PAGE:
Colorful biography of a geologist who surveyed much of the American West in the mid-19th century.
Wilson, editor of The American Scholar, begins by showing King (1842–1901) in the 1880s, when Henry Adams's circle admired him not only as a man of action but as a brilliant mind and a ready wit. The orphaned son of a New England trading family, King attended Yale's Sheffield Scientific School, where he excelled in geology, the most prestigious science of the era. After the outbreak of the Civil War, King headed west and soon found a job with the California Geological Survey, headed by Josiah Whitney, a friend of his Sheffield professors. There the King legend began, as he scaled unclimbed mountains, gathered mineral specimens and accumulated an impressive list of adventures—a fair number of which Wilson shows to be tall tales. But King's experience led to a job as director of the Fortieth Parallel Survey, charting the territory between California and the eastern slopes of the Rocky Mountains, in Colorado. This section of the country was important both as a route for the first continental rail lines, and as a possible repository of valuable mineral deposits. Here for the first time, King was leader of an exploration, dependent on the efforts of his team to secure results; while the survey was two years late in finishing, the geological work was some of the most significant of its time. At the end of the survey, King exposed a pair of hoaxers who had conned several wealthy men into investing in a fraudulent diamond mine. At this point the story ends—with King clearly depicted against the background of his time, and his place in 19th-century science firmly established.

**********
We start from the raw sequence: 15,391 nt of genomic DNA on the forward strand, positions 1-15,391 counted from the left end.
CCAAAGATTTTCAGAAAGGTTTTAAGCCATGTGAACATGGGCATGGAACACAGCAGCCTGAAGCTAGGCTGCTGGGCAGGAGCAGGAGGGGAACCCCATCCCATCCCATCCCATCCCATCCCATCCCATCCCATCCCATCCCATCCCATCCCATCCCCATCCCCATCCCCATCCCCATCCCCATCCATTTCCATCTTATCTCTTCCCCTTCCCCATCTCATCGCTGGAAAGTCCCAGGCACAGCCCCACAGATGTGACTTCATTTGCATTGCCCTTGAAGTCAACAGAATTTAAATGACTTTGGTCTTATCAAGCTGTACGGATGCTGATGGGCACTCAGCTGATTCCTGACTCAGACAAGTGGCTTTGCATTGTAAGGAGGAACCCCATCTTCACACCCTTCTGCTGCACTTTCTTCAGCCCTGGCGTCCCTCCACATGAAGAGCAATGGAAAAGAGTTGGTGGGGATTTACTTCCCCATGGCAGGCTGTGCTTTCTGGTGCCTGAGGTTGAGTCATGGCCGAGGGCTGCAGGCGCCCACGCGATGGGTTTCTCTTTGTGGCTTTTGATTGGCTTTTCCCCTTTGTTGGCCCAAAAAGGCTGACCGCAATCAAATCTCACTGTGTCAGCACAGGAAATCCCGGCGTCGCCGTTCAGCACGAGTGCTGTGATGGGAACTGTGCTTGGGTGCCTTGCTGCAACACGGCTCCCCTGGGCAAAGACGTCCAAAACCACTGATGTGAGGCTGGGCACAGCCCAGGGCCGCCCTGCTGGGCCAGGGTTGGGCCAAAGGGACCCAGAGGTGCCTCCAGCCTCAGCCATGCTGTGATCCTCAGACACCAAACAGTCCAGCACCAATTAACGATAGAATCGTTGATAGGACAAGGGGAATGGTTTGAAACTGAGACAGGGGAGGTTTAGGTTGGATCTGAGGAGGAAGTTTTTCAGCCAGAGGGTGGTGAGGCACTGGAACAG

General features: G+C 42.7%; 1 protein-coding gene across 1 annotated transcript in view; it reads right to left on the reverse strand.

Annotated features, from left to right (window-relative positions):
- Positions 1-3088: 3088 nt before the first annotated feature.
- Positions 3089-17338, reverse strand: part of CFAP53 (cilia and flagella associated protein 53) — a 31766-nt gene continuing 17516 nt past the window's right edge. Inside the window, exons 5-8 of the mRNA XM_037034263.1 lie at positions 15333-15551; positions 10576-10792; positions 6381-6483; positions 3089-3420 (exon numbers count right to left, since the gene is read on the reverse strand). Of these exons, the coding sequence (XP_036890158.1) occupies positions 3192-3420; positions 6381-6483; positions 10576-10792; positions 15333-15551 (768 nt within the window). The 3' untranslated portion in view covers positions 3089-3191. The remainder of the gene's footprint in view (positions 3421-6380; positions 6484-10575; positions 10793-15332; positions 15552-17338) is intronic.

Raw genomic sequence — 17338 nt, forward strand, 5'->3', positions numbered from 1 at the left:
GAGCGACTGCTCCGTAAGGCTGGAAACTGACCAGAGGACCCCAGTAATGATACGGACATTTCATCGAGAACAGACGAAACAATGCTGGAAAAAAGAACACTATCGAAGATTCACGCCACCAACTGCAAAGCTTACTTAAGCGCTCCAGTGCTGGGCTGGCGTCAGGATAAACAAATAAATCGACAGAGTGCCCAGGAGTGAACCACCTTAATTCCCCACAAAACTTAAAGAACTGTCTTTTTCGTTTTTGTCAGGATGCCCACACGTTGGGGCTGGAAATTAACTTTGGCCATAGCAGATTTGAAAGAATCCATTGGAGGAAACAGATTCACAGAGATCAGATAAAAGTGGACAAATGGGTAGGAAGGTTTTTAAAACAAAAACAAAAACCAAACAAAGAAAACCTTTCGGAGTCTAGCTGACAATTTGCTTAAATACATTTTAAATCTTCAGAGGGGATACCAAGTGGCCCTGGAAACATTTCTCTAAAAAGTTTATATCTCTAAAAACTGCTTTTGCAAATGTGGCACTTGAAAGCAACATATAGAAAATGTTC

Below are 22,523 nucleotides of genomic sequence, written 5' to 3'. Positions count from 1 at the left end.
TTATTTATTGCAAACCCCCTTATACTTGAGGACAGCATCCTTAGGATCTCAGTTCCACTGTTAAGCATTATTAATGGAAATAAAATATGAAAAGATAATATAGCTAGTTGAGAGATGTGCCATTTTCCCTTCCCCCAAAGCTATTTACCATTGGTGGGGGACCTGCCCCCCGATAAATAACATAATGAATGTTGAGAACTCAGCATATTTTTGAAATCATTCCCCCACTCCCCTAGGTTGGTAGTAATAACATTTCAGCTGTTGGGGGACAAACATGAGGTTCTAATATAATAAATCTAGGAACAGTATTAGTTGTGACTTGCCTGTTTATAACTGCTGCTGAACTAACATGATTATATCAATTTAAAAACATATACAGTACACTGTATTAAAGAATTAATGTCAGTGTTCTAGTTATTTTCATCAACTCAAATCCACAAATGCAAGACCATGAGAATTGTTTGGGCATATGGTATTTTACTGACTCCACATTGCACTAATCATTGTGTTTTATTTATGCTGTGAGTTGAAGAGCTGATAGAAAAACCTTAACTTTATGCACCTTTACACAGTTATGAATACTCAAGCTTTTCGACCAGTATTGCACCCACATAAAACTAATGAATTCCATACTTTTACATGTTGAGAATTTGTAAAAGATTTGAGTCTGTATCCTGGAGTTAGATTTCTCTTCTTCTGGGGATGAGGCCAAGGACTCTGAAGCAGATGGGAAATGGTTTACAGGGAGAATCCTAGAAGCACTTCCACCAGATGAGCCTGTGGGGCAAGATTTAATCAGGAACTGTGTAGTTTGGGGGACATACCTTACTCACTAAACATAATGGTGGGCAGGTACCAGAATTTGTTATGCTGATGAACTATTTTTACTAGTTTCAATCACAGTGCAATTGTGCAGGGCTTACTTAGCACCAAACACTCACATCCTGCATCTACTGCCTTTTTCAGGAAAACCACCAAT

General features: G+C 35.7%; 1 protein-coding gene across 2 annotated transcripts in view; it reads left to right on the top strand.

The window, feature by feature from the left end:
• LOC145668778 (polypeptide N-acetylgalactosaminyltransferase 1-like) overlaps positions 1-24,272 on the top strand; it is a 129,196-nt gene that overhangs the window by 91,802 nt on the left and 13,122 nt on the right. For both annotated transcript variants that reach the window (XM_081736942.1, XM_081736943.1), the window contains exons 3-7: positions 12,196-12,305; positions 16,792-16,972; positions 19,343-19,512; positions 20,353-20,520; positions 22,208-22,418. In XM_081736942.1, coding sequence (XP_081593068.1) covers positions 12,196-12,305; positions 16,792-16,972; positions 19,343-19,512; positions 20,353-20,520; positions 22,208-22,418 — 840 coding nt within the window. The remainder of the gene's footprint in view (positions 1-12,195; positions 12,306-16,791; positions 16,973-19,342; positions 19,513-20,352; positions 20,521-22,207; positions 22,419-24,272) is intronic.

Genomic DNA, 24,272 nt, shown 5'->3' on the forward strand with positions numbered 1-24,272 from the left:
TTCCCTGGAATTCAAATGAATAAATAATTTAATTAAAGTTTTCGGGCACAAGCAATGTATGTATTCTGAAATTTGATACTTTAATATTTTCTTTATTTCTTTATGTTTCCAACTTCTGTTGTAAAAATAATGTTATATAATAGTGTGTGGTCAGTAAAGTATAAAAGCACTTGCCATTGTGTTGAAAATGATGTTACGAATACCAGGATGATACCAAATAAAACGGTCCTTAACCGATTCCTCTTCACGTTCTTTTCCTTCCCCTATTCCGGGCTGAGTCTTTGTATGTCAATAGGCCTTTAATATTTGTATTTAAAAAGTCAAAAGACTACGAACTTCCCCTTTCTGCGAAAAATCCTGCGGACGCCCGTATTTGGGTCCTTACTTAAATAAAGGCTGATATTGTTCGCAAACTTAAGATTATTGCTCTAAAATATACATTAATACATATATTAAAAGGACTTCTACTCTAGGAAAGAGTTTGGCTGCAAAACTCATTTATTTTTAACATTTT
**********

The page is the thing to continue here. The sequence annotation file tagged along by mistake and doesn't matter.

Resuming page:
Lively and well told.